They should be told the aspects of the content the test will cover, but not the specific questions.
Under the plans, students in the same cohort should be assessed using the same approach where possible and all the assessments taken should be used to determine the TAG – not just those in which students performed best.
As in 2021, the centre will have to document the rationale when consistent evidence is not used for a whole class or cohort. Reasonable adjustments should be made where possible for disabled students.
Teachers shouldn’t determine TAG until exams are cancelled
The consultation says teachers should mark work and carry out any internal standardisation of the marking, in line with exam board guidance where appropriate.
Students can be provided the marks and feedback, but teachers “must not determine a TAG unless exams are cancelled nor tell their students what their TAG might be”.
The original work should also be retained by teachers, and student can be given copies if it would help support their learning.
‘Confidence of authenticity’ if tests can’t happen
Where disruption does not allow for assessments or coursework to be completed, colleges should arrange to collect evidence “that provides equivalent confidence of authenticity” and of “equivalent breadth” where possible.
If that’s not possible, centres may also need to collect evidence that is not based on such assessments for either a whole cohort or for individual students. Coursework can also be marked if partially completed.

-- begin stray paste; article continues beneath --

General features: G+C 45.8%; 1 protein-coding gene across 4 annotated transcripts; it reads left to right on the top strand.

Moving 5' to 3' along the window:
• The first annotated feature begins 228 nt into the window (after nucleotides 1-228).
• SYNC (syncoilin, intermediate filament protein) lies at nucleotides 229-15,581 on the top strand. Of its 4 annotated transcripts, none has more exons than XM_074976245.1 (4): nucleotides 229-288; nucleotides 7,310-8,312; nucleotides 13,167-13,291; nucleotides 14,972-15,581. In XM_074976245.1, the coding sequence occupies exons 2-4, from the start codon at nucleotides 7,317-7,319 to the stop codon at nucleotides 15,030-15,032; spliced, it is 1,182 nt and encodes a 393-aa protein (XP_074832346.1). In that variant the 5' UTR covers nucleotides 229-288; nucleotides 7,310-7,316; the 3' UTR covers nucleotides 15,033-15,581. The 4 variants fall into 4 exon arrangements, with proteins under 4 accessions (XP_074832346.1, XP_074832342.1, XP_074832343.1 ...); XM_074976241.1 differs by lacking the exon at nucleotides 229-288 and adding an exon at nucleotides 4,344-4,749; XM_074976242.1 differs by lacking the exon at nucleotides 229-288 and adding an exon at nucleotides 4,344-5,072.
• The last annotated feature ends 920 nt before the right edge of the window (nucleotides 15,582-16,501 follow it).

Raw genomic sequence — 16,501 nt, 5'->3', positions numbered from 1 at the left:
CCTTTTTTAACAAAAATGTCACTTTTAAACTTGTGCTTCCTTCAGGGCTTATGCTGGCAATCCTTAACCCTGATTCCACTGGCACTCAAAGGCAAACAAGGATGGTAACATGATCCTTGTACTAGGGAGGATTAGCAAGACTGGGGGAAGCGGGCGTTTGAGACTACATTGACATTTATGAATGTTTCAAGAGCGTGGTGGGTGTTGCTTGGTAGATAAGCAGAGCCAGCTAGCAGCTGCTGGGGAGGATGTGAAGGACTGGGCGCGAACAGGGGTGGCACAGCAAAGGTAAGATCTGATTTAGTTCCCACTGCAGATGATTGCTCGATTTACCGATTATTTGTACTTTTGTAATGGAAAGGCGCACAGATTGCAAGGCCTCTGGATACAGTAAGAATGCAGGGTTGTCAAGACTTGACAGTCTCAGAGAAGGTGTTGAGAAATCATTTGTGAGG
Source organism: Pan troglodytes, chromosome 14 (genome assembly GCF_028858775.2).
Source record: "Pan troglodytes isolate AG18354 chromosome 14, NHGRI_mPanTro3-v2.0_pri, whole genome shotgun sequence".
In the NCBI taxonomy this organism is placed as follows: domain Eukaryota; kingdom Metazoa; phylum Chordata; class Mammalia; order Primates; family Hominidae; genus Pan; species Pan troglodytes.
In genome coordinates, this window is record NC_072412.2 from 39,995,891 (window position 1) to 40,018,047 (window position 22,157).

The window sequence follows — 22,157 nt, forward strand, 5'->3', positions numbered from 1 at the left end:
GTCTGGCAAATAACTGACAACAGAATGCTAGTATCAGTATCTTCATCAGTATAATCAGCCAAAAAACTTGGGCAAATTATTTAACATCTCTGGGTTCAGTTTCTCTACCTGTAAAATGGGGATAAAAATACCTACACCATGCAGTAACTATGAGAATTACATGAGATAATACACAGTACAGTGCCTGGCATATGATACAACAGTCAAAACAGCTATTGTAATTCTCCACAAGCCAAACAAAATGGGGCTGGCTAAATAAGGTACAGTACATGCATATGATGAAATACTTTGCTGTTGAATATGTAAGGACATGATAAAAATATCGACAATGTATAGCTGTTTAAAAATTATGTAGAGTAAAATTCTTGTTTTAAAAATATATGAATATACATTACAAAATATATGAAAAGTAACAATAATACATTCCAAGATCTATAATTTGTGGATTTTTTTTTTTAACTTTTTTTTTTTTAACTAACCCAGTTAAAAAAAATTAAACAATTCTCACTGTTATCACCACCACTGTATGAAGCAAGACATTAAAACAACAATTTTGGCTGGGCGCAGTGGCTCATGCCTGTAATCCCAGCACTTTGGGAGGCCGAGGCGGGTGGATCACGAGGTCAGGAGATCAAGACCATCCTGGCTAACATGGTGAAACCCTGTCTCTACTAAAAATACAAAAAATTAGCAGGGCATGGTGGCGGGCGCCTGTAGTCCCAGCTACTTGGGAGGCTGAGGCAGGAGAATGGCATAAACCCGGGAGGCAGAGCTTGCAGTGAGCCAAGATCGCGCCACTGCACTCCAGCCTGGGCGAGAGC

If this happens, colleges should record those decisions and the disruption experienced for inclusion in a centre policy.
No extra exam board materials
DfE and Ofqual say that because exam boards provided past papers and test materials in 2021, they “do not believe” further material is necessary.
But they are “interested in views” on any additional support the boards could provide to teachers if TAGs are needed.
Exams would only be cancelled nationally
As in 2021, Ofqual proposes that a “national approach” should be taken to exam cancellation and contingency arrangements.
They “recognise that regional differences” in the impact of the pandemic could potentially “make it easier or harder for exams” to take place in certain parts of the country than others.
But they “believe that it would not be acceptable or command public confidence” to have difference approaches to awarding grades for the same qualifications.
“It would not be possible to align the standards of grades awarded to some students who had taken exams with the TAGs determined by teachers, without the use of a standardisation approach of the type that proved unacceptable in 2020.”
Private candidates should work with centres
If exams are cancelled private candidates wanting to get a TAG would need to make arrangements with a centre to complete the assessments in supervised conditions.
DfE and Ofqual propose recommending these students discuss these arrangements with centres and take them into account when choosing where they want to register for exams.
Rather than having assessments spread out across the year, private candidates could undertake their assessments in a more concentrated period.
Quality assurance and appeals same as 2021
The quality assurance and appeals processes appear to be largely similar to the 2021 process.
The consultation proposes that colleges should only develop centre policies if exams are cancelled “to avoid diverting resources from other priorities”. The details of TAG quality assurance would be published after exams were cancelled.
Centres would also have to submit evidence again – perhaps for more students than 2021, the plans say.
It is envisaged that the same appeals process will be used, but as 2021 appeals are still ongoing “exam boards will want to ensure lessons are learned from that process”.